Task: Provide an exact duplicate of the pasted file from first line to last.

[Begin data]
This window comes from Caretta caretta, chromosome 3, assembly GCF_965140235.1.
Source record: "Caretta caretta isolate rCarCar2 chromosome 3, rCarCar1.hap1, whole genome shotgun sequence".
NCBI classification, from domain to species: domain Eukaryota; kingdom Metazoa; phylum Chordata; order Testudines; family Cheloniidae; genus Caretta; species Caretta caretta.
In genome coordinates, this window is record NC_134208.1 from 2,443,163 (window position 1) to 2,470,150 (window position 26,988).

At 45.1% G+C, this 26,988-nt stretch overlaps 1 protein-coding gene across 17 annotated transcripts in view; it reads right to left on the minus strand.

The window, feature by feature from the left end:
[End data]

This window comes from Caretta caretta, chromosome 3, assembly GCF_965140235.1.
Source record: "Caretta caretta isolate rCarCar2 chromosome 3, rCarCar1.hap1, whole genome shotgun sequence".
NCBI classification, from domain to species: domain Eukaryota; kingdom Metazoa; phylum Chordata; order Testudines; family Cheloniidae; genus Caretta; species Caretta caretta.
In genome coordinates, this window is record NC_134208.1 from 2,443,163 (window position 1) to 2,470,150 (window position 26,988).

At 45.1% G+C, this 26,988-nt stretch overlaps 1 protein-coding gene across 17 annotated transcripts in view; it reads right to left on the minus strand.

The window, feature by feature from the left end: